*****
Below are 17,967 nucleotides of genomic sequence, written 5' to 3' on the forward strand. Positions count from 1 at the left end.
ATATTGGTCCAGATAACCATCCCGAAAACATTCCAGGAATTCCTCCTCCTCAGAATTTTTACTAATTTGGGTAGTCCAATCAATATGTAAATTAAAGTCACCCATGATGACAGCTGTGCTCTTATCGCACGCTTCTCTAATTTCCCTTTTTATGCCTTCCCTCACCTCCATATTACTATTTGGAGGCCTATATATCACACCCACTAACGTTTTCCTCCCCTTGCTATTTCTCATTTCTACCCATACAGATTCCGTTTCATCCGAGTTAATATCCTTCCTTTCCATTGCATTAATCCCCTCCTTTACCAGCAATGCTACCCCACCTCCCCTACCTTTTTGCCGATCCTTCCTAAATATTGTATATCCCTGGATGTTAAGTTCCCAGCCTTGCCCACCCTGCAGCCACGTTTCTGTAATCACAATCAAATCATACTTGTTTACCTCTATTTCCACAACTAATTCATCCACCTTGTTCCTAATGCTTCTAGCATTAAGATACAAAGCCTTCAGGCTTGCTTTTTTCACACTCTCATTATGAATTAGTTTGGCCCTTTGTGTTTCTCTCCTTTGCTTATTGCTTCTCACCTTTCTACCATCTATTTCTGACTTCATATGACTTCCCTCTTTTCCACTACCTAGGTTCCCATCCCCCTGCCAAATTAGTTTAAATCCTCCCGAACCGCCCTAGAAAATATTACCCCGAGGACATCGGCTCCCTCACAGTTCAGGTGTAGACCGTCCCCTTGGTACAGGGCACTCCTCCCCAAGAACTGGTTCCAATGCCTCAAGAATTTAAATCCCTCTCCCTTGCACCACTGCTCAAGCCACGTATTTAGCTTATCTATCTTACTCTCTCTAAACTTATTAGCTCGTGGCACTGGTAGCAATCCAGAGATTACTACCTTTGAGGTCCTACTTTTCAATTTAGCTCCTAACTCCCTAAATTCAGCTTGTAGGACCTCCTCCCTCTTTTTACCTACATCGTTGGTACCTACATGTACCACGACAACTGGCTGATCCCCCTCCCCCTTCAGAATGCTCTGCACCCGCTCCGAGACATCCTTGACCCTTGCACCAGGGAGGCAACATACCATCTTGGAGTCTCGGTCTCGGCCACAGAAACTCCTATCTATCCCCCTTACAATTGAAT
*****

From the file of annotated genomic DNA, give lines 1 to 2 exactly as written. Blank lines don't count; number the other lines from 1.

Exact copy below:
Below are 17,967 nucleotides of genomic sequence, written 5' to 3' on the forward strand. Positions count from 1 at the left end.
ATATTGGTCCAGATAACCATCCCGAAAACATTCCAGGAATTCCTCCTCCTCAGAATTTTTACTAATTTGGGTAGTCCAATCAATATGTAAATTAAAGTCACCCATGATGACAGCTGTGCTCTTATCGCACGCTTCTCTAATTTCCCTTTTTATGCCTTCCCTCACCTCCATATTACTATTTGGAGGCCTATATATCACACCCACTAACGTTTTCCTCCCCTTGCTATTTCTCATTTCTACCCATACAGATTCCGTTTCATCCGAGTTAATATCCTTCCTTTCCATTGCATTAATCCCCTCCTTTACCAGCAATGCTACCCCACCTCCCCTACCTTTTTGCCGATCCTTCCTAAATATTGTATATCCCTGGATGTTAAGTTCCCAGCCTTGCCCACCCTGCAGCCACGTTTCTGTAATCACAATCAAATCATACTTGTTTACCTCTATTTCCACAACTAATTCATCCACCTTGTTCCTAATGCTTCTAGCATTAAGATACAAAGCCTTCAGGCTTGCTTTTTTCACACTCTCATTATGAATTAGTTTGGCCCTTTGTGTTTCTCTCCTTTGCTTATTGCTTCTCACCTTTCTACCATCTATTTCTGACTTCATATGACTTCCCTCTTTTCCACTACCTAGGTTCCCATCCCCCTGCCAAATTAGTTTAAATCCTCCCGAACCGCCCTAGAAAATATTACCCCGAGGACATCGGCTCCCTCACAGTTCAGGTGTAGACCGTCCCCTTGGTACAGGGCACTCCTCCCCAAGAACTGGTTCCAATGCCTCAAGAATTTAAATCCCTCTCCCTTGCACCACTGCTCAAGCCACGTATTTAGCTTATCTATCTTACTCTCTCTAAACTTATTAGCTCGTGGCACTGGTAGCAATCCAGAGATTACTACCTTTGAGGTCCTACTTTTCAATTTAGCTCCTAACTCCCTAAATTCAGCTTGTAGGACCTCCTCCCTCTTTTTACCTACATCGTTGGTACCTACATGTACCACGACAACTGGCTGATCCCCCTCCCCCTTCAGAATGCTCTGCACCCGCTCCGAGACATCCTTGACCCTTGCACCAGGGAGGCAACATACCATCTTGGAGTCTCGGTCTCGGCCACAGAAACTCCTATCTATCCCCCTTACAATTGAAT